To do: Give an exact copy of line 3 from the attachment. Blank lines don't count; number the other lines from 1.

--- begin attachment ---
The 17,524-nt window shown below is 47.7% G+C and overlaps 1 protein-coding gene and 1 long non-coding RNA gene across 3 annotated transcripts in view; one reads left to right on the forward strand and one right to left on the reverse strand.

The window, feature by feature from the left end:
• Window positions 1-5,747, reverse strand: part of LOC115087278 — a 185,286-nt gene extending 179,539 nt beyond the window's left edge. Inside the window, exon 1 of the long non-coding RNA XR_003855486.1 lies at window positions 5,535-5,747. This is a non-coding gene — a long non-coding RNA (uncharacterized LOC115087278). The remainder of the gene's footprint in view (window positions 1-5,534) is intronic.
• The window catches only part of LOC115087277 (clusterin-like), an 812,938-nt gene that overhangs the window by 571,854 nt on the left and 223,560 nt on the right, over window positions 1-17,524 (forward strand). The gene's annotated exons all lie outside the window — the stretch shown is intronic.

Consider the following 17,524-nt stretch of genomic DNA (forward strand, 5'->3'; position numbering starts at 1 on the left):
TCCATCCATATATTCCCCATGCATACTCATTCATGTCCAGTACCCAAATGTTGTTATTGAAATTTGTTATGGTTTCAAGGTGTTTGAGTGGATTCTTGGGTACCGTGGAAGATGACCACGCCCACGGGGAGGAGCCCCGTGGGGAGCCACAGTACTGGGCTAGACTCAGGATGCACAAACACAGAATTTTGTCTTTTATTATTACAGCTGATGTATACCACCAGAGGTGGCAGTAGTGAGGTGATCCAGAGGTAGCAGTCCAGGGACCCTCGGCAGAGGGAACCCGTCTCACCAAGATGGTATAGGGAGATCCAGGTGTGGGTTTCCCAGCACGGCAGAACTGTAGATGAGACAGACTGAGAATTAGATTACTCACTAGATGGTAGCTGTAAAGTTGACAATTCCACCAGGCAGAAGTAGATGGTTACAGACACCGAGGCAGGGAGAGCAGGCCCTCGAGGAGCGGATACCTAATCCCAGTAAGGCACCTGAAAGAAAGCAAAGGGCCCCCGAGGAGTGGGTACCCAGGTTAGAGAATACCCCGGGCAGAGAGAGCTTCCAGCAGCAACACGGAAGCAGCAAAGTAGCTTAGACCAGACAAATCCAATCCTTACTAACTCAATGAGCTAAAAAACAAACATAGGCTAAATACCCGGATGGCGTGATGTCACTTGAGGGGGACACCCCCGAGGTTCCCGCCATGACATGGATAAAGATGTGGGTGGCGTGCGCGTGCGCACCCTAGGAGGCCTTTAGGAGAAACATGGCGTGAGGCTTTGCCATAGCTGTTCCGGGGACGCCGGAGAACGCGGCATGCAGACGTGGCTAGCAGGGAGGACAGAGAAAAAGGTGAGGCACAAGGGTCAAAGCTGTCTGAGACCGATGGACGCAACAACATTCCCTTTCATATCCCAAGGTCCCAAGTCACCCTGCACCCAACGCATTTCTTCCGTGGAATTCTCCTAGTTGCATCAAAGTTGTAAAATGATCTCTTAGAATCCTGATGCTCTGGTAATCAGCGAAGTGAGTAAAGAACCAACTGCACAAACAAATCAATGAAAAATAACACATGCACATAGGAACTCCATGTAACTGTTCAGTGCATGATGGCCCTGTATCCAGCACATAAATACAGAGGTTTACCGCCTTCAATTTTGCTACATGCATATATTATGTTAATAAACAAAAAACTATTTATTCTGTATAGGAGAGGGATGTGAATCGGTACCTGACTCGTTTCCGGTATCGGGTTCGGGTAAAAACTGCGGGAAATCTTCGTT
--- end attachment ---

• Window positions 1-5,747, reverse strand: part of LOC115087278 — a 185,286-nt gene extending 179,539 nt beyond the window's left edge. Inside the window, exon 1 of the long non-coding RNA XR_003855486.1 lies at window positions 5,535-5,747. This is a non-coding gene — a long non-coding RNA (uncharacterized LOC115087278). The remainder of the gene's footprint in view (window positions 1-5,534) is intronic.